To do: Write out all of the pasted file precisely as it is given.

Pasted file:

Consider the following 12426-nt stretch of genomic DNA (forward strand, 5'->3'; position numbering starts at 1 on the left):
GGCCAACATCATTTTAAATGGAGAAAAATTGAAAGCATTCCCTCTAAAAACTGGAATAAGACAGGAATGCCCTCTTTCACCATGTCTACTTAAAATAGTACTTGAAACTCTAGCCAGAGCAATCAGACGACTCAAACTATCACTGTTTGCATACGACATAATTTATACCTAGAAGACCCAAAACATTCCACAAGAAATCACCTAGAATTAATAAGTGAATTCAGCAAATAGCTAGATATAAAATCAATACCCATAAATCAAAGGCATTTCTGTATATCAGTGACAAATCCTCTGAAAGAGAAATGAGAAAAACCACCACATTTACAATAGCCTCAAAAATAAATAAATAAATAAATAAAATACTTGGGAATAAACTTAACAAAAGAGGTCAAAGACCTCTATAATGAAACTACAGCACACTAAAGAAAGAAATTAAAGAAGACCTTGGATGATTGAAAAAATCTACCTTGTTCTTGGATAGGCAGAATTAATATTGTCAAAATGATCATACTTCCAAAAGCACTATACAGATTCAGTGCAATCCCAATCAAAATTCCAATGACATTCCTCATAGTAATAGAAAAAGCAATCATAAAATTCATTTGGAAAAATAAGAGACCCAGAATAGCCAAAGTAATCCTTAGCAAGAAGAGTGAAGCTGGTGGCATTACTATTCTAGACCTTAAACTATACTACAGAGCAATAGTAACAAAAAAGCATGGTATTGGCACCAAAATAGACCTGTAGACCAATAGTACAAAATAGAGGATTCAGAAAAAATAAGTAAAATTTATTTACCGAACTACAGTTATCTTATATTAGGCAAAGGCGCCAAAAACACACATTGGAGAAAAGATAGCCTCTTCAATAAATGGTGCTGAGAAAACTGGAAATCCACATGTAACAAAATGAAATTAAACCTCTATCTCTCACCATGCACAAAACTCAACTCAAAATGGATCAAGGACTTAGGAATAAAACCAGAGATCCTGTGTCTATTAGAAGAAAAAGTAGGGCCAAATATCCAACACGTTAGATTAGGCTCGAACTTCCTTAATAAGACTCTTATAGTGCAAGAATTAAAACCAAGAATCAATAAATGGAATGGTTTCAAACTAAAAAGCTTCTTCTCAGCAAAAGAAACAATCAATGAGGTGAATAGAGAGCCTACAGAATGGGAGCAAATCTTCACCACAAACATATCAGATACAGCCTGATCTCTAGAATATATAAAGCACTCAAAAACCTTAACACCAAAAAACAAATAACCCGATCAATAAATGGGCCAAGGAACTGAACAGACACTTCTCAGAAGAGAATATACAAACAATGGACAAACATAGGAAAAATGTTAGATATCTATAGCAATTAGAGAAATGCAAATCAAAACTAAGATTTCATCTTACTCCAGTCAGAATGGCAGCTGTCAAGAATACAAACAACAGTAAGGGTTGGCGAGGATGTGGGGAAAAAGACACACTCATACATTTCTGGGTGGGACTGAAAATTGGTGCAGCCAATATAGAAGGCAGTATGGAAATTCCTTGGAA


Consider the following 12426-nt stretch of genomic DNA (forward strand, 5'->3'; position numbering starts at 1 on the left):
GGCCAACATCATTTTAAATGGAGAAAAATTGAAAGCATTCCCTCTAAAAACTGGAATAAGACAGGAATGCCCTCTTTCACCATGTCTACTTAAAATAGTACTTGAAACTCTAGCCAGAGCAATCAGACGACTCAAACTATCACTGTTTGCATACGACATAATTTATACCTAGAAGACCCAAAACATTCCACAAGAAATCACCTAGAATTAATAAGTGAATTCAGCAAATAGCTAGATATAAAATCAATACCCATAAATCAAAGGCATTTCTGTATATCAGTGACAAATCCTCTGAAAGAGAAATGAGAAAAACCACCACATTTACAATAGCCTCAAAAATAAATAAATAAATAAATAAAATACTTGGGAATAAACTTAACAAAAGAGGTCAAAGACCTCTATAATGAAACTACAGCACACTAAAGAAAGAAATTAAAGAAGACCTTGGATGATTGAAAAAATCTACCTTGTTCTTGGATAGGCAGAATTAATATTGTCAAAATGATCATACTTCCAAAAGCACTATACAGATTCAGTGCAATCCCAATCAAAATTCCAATGACATTCCTCATAGTAATAGAAAAAGCAATCATAAAATTCATTTGGAAAAATAAGAGACCCAGAATAGCCAAAGTAATCCTTAGCAAGAAGAGTGAAGCTGGTGGCATTACTATTCTAGACCTTAAACTATACTACAGAGCAATAGTAACAAAAAAGCATGGTATTGGCACCAAAATAGACCTGTAGACCAATAGTACAAAATAGAGGATTCAGAAAAAATAAGTAAAATTTATTTACCGAACTACAGTTATCTTATATTAGGCAAAGGCGCCAAAAACACACATTGGAGAAAAGATAGCCTCTTCAATAAATGGTGCTGAGAAAACTGGAAATCCACATGTAACAAAATGAAATTAAACCTCTATCTCTCACCATGCACAAAACTCAACTCAAAATGGATCAAGGACTTAGGAATAAAACCAGAGATCCTGTGTCTATTAGAAGAAAAAGTAGGGCCAAATATCCAACACGTTAGATTAGGCTCGAACTTCCTTAATAAGACTCTTATAGTGCAAGAATTAAAACCAAGAATCAATAAATGGAATGGTTTCAAACTAAAAAGCTTCTTCTCAGCAAAAGAAACAATCAATGAGGTGAATAGAGAGCCTACAGAATGGGAGCAAATCTTCACCACAAACATATCAGATACAGCCTGATCTCTAGAATATATAAAGCACTCAAAAACCTTAACACCAAAAAACAAATAACCCGATCAATAAATGGGCCAAGGAACTGAACAGACACTTCTCAGAAGAGAATATACAAACAATGGACAAACATAGGAAAAATGTTAGATATCTATAGCAATTAGAGAAATGCAAATCAAAACTAAGATTTCATCTTACTCCAGTCAGAATGGCAGCTGTCAAGAATACAAACAACAGTAAGGGTTGGCGAGGATGTGGGGAAAAAGACACACTCATACATTTCTGGGTGGGACTGAAAATTGGTGCAGCCAATATAGAAGGCAGTATGGAAATTCCTTGGAA